The nation's 59 state and territorial foresters pass resolutions and release policy statements on an annual basis. These official views of the association address public policy issues, including legislation and policies adopted by various agencies of the federal government.
NASF takes a firm position on actively managing federal forest land. With limitless bureaucracy and a lack of funding thanks to fire borrowing, forest ecosystems and forest industry are ailing. For long-term sustainability, NASF suggests a range of changes to federal laws and regulation that would focus the management of federal lands on achieving a more balanced set of economic, environmental and social benefits.
Forest Inventory and Analysis
In regards to the Forest Inventory Analysis (FIA) program, NASF believes it provides essential information/data to many like-minded partners. NASF priorities are:
- Fully Fund and Implement a Comprehensive and Adequate Base Program
- Provide Funding for Essential Emerging Needs
- Additional Areas of Program Support.
NASF's position on climate change involves increased funding for private forest lands, urban and community forests, improving forest health, and State Fire Assistance and Volunteer Fire Assistance to combat catastrophic wildfire. Trees absorb carbon dioxide and store it, even when they are cut down and converted to products. Preventing catastrophic wildfires, making forests more resilient, and increasing the amount of forest cover in urban areas will greatly reduce carbon emissions.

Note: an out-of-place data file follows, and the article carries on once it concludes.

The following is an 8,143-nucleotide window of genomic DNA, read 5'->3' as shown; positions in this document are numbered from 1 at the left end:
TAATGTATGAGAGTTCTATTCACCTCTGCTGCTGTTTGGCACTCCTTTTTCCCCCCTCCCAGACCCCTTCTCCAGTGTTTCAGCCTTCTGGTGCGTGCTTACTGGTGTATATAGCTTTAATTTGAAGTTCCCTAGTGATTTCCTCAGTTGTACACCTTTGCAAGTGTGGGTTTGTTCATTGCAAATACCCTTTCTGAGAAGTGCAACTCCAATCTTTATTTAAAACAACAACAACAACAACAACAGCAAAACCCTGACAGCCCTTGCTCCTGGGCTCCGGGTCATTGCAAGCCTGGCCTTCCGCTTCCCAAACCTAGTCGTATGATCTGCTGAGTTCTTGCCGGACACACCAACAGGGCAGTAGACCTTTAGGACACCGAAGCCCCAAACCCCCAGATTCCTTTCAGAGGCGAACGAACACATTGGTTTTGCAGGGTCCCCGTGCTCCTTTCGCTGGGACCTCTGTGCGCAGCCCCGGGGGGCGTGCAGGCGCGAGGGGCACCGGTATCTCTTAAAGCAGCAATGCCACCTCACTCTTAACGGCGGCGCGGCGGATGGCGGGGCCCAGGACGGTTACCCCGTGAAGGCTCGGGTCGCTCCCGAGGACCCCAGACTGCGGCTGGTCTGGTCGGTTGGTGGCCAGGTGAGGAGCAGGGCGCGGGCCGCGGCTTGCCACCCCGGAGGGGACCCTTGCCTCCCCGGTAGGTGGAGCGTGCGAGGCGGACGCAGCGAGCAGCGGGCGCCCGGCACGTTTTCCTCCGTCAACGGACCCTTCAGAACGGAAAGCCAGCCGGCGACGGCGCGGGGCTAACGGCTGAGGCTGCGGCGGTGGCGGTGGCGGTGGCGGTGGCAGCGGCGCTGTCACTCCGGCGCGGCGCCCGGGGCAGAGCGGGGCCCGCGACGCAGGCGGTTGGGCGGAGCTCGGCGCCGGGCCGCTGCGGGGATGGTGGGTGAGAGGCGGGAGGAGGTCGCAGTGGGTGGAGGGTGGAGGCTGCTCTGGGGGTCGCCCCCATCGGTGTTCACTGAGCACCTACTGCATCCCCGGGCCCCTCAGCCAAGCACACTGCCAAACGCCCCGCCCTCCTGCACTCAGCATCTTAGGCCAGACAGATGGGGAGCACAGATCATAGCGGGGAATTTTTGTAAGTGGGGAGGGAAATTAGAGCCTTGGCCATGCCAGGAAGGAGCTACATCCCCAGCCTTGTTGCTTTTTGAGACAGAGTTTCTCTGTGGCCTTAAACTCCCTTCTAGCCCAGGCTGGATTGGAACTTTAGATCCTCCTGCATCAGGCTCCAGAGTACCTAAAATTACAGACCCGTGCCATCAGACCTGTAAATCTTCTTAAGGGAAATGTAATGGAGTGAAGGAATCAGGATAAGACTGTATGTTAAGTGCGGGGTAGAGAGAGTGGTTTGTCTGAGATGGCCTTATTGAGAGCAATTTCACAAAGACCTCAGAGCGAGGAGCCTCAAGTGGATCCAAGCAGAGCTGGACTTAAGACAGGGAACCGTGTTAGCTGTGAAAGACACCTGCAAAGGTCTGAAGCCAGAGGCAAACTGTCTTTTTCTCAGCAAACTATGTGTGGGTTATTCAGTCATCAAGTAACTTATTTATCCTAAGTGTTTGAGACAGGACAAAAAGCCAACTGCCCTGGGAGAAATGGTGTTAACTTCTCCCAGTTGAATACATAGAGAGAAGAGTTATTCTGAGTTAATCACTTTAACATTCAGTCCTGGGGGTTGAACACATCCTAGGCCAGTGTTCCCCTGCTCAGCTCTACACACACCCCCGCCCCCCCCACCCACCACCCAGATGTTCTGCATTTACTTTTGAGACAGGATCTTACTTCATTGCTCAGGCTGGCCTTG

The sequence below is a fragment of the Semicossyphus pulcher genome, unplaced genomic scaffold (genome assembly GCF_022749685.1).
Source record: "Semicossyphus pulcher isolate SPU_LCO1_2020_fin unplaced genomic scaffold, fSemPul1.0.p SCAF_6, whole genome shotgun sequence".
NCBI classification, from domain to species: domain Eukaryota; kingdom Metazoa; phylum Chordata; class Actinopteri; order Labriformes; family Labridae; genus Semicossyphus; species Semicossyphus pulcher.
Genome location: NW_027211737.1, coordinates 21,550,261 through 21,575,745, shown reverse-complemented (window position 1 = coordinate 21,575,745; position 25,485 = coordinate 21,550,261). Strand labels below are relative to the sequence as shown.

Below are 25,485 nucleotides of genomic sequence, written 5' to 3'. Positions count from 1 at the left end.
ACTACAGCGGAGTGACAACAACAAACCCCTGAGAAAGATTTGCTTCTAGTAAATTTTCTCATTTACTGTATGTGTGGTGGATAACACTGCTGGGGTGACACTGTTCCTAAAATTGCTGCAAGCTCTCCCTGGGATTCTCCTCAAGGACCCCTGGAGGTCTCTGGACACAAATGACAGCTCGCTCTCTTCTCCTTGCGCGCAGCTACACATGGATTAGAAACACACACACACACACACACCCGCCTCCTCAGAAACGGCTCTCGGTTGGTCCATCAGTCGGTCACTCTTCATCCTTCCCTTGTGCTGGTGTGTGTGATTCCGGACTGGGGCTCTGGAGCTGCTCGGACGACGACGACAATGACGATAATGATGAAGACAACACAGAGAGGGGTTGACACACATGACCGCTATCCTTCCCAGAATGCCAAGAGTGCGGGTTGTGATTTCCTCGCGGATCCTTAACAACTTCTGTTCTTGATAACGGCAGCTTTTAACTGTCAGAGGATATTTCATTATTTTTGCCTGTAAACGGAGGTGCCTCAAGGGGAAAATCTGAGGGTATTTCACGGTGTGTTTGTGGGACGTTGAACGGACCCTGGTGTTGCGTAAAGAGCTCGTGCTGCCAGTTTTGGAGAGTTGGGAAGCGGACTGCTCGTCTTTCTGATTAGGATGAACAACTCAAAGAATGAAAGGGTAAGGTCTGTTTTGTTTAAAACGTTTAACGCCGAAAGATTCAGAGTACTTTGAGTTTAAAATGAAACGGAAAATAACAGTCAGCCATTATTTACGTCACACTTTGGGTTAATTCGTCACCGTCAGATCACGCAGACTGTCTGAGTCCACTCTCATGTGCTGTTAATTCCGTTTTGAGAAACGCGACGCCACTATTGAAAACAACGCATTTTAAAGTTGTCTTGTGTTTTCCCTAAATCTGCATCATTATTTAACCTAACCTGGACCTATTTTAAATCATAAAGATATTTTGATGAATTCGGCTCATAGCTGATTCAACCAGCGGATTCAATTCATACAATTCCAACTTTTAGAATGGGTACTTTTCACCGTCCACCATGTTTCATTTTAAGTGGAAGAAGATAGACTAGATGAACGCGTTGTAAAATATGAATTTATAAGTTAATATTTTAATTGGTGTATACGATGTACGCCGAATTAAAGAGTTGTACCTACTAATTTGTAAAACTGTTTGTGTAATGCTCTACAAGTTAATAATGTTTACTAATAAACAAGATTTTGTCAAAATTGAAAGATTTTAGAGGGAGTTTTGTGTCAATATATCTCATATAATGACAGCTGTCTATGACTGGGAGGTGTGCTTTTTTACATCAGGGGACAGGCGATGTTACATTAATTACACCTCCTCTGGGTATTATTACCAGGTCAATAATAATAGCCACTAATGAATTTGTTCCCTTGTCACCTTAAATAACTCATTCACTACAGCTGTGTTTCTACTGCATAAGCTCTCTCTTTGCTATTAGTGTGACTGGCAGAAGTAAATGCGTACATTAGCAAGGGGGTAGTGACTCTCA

Endangered Species Act Reform
NASF supports an updated Endangered Species Act that encourages greater cooperation, more efficient regulatory processes and a renewed emphasis on sound science in the management of threatened or endangered plants and animals.
NASF supports tax policies that help private forest owners including
- Abolishing the estate tax on family forests
- Retaining capital gains of timber revenue
- Increased tax deductions for conservation efforts
- Maintaining the yearly deduction of forest management operations costs.
Forest Certification, another tool to promote sustainability, is completely voluntary; it require rigorous documentation to prove that forestry practices are sustainable. NASF values the certification process and is a strong advocate for the continued improvement and recognition of all credible programs.
Preventing and managing forests pests is of great concern. With damages reaching upwards of billions of dollars of damage, NASF believes that state and federal partnerships must cultivated to handling infestations. A collective unit can handle these issues much better. Rapid response is essential to preventing as much damage as possible.